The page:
First-person account describes it as “like a bomb” going off, but these safety devices are proven to save lives – with caveats
Originally published July 17, 2017
It was 5 p.m. on a perfect summer evening. Melissa Moore, 54, was driving her 2017 Subaru Forester on the rural highway just outside Whitehall, Michigan, the town where she lives. She admits the new car purchase had been an exciting step up from years of utilitarian minivans; the Bluetooth, the touchscreens, the newfound luxury, all had made her a little lax on even asking questions about the safety features of the vehicle.
“I knew Subaru had a great reputation,” she admits. “But it still wasn’t like me to not check out safety options.” A deer helped her check most of them out, all at once. A seatbelt and a lot of airbags saved her from certain injury, if not worse.
Most of us think we’ll have time to avoid a deer strike. With your vision up in areas you know deer to frequent (there were four collisions with deer on that day alone where Melissa met hers), the blunt truth is that they often come out of nowhere, and directly into your vehicle. You don’t have any braking distance.
“It was maybe five feet away from me; it happened so fast, it came from the passenger side of the car,” says Moore. “All I could think later was how grateful I was that my 14-year-old daughter wasn’t sitting there. She’s often with me.”
The speed limit in the area is 55 mph (about 88 km/h), the speed she was maintaining. If you factor in driver reaction time, you need about 300 feet (91 metres) to stop a vehicle with good brakes on dry pavement. There was zero chance that deer wasn’t going to land in that Subaru. In fact, it carried on across the road and hit another vehicle, which in turn hit the ditch and was totalled.
Responders figure Melissa managed to hit the brakes and began to steer. Damage to the car is on the front and down the driver’s side. All the airbags in the Forester were deployed, except the passenger dash and the passenger seat. Melissa didn’t even realize her seat had an airbag in it until her son pointed it out. All the curtain bags activated. For Melissa, “everything just exploded. The seatbelt had me pinned in place and all I could smell was the propellant chemical. I felt like I couldn’t breathe. It happened so fast.”
She had a badly bruised shin and a bruised and strained chest wall, where the seatbelt and airbag did their jobs.
Despite the recent Takata airbag scandal, in the U.S. alone, the National Highway Traffic Safety Administration estimates that between 1978 and 2012, 39,976 lives have been saved by airbags in that country; here in our own country, Transport Canada’s statistics say 300 lives were saved between 1990 and 200o. Airbags were deemed mandatory for all cars and light trucks sold after September 1, 1998.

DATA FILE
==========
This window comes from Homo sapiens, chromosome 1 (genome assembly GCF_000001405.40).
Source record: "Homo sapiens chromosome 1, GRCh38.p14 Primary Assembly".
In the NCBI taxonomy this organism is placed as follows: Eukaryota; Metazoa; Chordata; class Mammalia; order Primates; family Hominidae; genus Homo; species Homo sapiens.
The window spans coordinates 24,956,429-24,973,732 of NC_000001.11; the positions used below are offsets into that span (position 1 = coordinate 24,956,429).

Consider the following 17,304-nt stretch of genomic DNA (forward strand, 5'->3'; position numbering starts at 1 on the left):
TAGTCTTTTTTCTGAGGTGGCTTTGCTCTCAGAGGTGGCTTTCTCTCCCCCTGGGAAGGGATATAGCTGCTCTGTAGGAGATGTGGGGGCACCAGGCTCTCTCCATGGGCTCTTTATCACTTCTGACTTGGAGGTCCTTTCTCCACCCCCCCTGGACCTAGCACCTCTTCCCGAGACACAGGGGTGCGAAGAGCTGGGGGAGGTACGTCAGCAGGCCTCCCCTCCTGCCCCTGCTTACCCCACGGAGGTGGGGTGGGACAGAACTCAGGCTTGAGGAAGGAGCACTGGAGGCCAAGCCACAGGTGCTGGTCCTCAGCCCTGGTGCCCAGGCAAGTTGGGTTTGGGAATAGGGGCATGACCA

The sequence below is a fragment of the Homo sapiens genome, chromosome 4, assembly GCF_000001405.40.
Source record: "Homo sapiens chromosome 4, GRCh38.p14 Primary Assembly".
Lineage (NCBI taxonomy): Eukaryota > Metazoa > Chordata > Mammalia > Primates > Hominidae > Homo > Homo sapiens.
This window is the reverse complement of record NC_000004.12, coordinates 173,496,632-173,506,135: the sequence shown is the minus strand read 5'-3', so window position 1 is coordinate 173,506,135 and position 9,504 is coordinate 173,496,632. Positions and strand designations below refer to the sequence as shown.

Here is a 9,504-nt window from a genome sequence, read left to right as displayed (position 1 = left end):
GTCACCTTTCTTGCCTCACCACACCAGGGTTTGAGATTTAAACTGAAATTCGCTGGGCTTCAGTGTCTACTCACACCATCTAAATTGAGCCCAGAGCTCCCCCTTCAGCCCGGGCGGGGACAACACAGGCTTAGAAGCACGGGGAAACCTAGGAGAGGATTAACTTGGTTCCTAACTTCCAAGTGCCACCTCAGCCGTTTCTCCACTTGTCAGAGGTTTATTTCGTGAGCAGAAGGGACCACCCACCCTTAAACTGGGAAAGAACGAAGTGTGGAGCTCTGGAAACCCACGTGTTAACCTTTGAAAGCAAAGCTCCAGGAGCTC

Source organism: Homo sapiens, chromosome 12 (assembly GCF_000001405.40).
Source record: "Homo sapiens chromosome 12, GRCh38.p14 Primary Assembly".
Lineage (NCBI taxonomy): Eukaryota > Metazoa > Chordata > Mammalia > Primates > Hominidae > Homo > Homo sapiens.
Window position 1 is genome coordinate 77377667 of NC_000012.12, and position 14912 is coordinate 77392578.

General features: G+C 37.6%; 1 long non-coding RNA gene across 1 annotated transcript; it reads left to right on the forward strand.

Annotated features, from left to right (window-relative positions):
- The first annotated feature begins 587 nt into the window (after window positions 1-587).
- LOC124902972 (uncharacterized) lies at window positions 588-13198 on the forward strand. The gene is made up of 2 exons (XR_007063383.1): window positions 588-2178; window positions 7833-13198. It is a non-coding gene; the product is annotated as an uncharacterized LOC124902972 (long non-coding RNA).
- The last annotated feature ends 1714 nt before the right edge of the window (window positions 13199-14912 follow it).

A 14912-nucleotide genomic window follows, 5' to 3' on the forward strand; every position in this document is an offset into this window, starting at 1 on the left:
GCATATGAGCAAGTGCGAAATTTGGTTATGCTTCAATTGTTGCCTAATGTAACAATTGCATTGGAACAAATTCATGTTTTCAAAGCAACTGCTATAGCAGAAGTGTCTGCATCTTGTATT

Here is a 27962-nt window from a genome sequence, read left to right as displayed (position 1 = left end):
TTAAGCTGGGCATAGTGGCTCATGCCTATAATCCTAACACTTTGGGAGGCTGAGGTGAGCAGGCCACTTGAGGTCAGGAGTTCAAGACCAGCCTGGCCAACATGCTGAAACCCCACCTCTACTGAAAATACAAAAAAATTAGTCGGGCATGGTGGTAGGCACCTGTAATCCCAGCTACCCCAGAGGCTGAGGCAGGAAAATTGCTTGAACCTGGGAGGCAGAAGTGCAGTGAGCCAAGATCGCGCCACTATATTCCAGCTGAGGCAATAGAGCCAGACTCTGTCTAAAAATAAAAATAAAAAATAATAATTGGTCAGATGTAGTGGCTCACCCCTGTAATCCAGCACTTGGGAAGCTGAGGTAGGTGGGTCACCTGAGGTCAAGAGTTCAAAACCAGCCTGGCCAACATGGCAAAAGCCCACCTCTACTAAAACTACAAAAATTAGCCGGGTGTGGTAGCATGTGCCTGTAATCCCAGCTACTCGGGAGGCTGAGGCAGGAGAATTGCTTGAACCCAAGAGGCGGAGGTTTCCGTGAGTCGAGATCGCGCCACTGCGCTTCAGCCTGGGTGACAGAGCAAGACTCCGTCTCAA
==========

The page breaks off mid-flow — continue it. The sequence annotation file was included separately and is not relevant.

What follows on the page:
As consumers, we take airbags for granted, even at the most entry level of cars. Manufacturers are increasingly providing better and better airbag systems throughout their vehicles. But as consumers, we need to remember that safety systems only work when used as they’re designed. Movies and ads would have you believe that an airbag goes off in slow motion, or resembles nothing so much as a large puffy marshmallow. The truth couldn’t be more different: that plastic bag launches like a rocket, at 100 to 300 km/h depending on their location. It deflates instantly.
Crucial to an airbag adequately protecting you is the proper use of your seatbelt, as well as your seating position. There should be a 25 centimetre distance between your chest and the airbag – for the driver, it’s in the steering wheel, for passenger, it’s mounted in the dash. The seatbelt is built to have enough slack in it to receive the initial thrust of the collision before pulling you back into the seat as the airbag cushions you and keeps you in place. Not using a seatbelt means taking the full force of that airbag and will cause serious injury. In fact, Transport Canada reports that eight people have been killed by airbags up to 2001 – and the common thread between them all was that the victims sat too close to the airbag when it deployed.
Both restraint systems are also meant to be used with the seat in the proper position. Reclining will compromise that. A passenger putting his or her feet on the dash risks the force of the airbag blowing up directly under their legs. Don’t put your feet on the dash. Ever.
What will make my airbags deploy?
Generally, airbags will deploy if you hit a “solid, fixed barrier” from 13 to 22 km/h. Some advanced systems will sense a child or other small person in the passenger seat who could be injured by the airbag, and automatically turn it off. Those under 12 should still be travelling in the rear seat.
Melissa Moore could still taste the chemical residue in her throat at the hospital after the crash. While doctors continued to make sure some existing conditions hadn’t been exacerbated – she has some osteoarthritis and lower back issues – she remained shocked that the violence that took place outside the car produced far less damage than what happened inside. “The outside of the car doesn’t even look that bad,” she mused. “Inside was like a bomb went off.”
Airbags. The bombs that save lives.